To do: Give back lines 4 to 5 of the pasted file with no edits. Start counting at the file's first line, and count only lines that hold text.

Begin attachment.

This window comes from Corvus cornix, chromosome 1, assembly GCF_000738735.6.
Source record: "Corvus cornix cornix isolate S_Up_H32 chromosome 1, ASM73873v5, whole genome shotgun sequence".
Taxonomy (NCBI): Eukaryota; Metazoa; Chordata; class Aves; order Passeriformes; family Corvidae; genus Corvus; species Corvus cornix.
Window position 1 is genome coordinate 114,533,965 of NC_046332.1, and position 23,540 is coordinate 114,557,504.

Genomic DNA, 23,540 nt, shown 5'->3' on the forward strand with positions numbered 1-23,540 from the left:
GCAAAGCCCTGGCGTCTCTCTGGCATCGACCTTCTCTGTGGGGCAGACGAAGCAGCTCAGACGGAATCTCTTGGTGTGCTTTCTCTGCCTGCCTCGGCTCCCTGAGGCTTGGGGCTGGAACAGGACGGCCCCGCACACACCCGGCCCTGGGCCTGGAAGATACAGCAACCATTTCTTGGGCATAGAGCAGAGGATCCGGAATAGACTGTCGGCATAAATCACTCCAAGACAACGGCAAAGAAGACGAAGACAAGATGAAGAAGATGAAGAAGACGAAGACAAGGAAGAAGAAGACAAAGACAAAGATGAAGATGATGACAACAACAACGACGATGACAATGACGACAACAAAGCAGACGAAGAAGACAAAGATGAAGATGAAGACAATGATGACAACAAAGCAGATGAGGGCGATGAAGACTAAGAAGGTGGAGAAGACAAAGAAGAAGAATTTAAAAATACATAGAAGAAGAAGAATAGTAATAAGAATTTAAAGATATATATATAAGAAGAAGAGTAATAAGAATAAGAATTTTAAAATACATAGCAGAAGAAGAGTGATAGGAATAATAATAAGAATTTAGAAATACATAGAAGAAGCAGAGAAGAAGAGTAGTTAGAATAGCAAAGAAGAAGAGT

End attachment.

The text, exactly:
Window position 1 is genome coordinate 114,533,965 of NC_046332.1, and position 23,540 is coordinate 114,557,504.

Genomic DNA, 23,540 nt, shown 5'->3' on the forward strand with positions numbered 1-23,540 from the left: